HPV: UNICEF advocates collaborative efforts against cervical cancer

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By Yetunde Fatungase/ Millicent Ifeanyichukwu

The United Nations Children’s Fund (UNICEF) has called for collaborative efforts against Human Papillomavirus (HPV) infection among girls and women in the country.

Dr Ijeoma Agbo, UNICEF Health Specialist, made the call during a two-day media dialogue on HPV vaccine on Tuesday in Lagos.

The News Agency of Nigeria (NAN) reports that the dialogue has the theme: “Combating The Most Preventable Form Of Deadly Cancer Affecting Women and Girls Through Vaccination”.

Agbo said that HPV is the most common viral infection of the reproductive tract and caused more than 95 per cent of cases of cervical cancer.

The UNICEF health specialist, who noted that HPV vaccine is safe, effective, and free, said there was an urgent need for all stakeholders to come together to sensitise Nigerians on its importance.

According to her, cervical cancer is the fourth most common cancer in women globally and the second most common cancer affecting women in Nigeria.

“There are over 100 HPV types that have been identified to date, and two human Papillomavirus types (16 and 18) account for about 70 per cent of all cervical cancer cases.

“It is estimated that 604,000 new cases with 342,000 deaths occurred globally in 2020 and an estimated 12,075 cases and 7,968 deaths recorded in Nigeria,” she said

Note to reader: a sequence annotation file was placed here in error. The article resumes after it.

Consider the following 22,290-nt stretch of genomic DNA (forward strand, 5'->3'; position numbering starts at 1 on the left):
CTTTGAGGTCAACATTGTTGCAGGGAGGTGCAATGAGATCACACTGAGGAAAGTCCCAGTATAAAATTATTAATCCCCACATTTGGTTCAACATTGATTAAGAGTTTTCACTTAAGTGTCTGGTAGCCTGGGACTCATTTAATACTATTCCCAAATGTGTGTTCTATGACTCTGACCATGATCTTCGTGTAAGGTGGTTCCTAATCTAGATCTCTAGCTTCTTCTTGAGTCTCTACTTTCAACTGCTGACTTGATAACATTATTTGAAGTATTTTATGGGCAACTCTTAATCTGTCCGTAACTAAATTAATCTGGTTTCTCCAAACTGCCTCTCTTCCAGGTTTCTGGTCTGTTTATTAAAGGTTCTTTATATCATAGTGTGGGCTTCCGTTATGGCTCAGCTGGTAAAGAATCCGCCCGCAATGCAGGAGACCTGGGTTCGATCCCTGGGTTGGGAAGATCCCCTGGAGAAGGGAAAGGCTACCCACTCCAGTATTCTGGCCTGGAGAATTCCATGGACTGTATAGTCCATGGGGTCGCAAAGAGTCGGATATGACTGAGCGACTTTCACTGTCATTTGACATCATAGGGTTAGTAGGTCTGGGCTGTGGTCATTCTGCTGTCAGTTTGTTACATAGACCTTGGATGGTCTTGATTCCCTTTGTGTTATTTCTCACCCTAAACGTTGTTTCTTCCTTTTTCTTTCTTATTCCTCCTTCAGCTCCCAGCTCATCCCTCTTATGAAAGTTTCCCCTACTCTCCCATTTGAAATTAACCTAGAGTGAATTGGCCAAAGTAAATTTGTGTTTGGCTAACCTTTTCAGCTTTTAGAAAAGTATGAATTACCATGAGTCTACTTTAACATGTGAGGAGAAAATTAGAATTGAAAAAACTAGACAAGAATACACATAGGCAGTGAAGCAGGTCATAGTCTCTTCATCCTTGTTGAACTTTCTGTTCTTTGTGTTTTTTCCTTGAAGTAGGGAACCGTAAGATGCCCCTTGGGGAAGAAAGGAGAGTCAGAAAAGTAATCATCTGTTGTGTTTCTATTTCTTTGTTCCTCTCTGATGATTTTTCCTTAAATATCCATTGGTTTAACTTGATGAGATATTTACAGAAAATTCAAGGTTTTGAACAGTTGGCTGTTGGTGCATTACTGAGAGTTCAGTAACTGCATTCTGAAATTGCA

Agbo also said that the high burden of cervical cancer is attributed to several factors, which include poor access to HPV vaccination services, poor screening and treatment as well as low awareness among others.

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Agbo, however, said that vaccination against HPV had shown to be effective in preventing persistent infection with high-risk types, which are the primary cause of cervical cancer.

On the objective of the HPV vaccine in Nigeria, Agbo said that the main goal is to reduce morbidity and mortality of cervical cancer by providing HPV vaccine to girls between ages nine and 14.

She also said that the targeted audience for the vaccine is on girls aged 9-14, who can be found in schools, out of schools, places of religious worship, special population settings and groups, among others.

In his remarks, Mr Muhammad Okorie, Programme Manager, UNICEF, highlighted that the media dialogue was an opportunity to sensitise the public about the advantages of proven global interventions in the prevention of HPV through vaccination.

Okorie said it was also an opportunity to reach more people through the media and dissuade the minds of the people on any misgivings about the vaccine.

He appreciated the role of the media in creating awareness about the HPV vaccine and called for more synergy to make the vaccination programme successful.

Also, Dr Adetola Akinpelu, Immunisation Programmes Coordinator, Lagos State Primary Healthcare Board, said the state was targeting 80 per cent vaccination of girls between nine and 14 years old by December 2024.

Akinpelu said the state had so far recorded success stories with the campaign, and vaccinated 44.8 per cent of the targeted population. (NAN)

 

Edited by Victor Adeoti/Folasade Adeniran

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